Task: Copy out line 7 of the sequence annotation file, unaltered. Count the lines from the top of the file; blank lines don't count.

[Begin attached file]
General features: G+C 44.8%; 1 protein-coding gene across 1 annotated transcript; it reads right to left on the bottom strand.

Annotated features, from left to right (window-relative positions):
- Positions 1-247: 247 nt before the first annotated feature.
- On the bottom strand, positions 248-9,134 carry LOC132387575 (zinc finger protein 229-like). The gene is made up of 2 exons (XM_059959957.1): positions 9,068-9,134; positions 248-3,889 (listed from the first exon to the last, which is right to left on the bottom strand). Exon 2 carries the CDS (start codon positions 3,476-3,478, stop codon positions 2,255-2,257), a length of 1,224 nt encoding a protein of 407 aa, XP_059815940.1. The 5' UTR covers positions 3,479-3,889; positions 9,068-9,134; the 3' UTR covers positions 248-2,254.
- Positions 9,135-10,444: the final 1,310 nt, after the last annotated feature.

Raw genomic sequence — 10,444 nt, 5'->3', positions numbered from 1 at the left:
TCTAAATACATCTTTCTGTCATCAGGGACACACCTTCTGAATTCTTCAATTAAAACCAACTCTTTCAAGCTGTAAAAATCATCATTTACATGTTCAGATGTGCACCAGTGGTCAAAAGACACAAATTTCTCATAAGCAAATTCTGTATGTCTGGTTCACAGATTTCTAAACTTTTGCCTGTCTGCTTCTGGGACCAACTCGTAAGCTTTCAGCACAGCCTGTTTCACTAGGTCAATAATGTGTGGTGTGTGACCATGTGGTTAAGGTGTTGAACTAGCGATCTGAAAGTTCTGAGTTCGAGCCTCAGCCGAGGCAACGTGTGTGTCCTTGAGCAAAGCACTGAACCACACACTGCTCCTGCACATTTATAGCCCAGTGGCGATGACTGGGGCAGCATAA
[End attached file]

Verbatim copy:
TCTAAATACATCTTTCTGTCATCAGGGACACACCTTCTGAATTCTTCAATTAAAACCAACTCTTTCAAGCTGTAAAAATCATCATTTACATGTTCAGATGTGCACCAGTGGTCAAAAGACACAAATTTCTCATAAGCAAATTCTGTATGTCTGGTTCACAGATTTCTAAACTTTTGCCTGTCTGCTTCTGGGACCAACTCGTAAGCTTTCAGCACAGCCTGTTTCACTAGGTCAATAATGTGTGGTGTGTGACCATGTGGTTAAGGTGTTGAACTAGCGATCTGAAAGTTCTGAGTTCGAGCCTCAGCCGAGGCAACGTGTGTGTCCTTGAGCAAAGCACTGAACCACACACTGCTCCTGCACATTTATAGCCCAGTGGCGATGACTGGGGCAGCATAA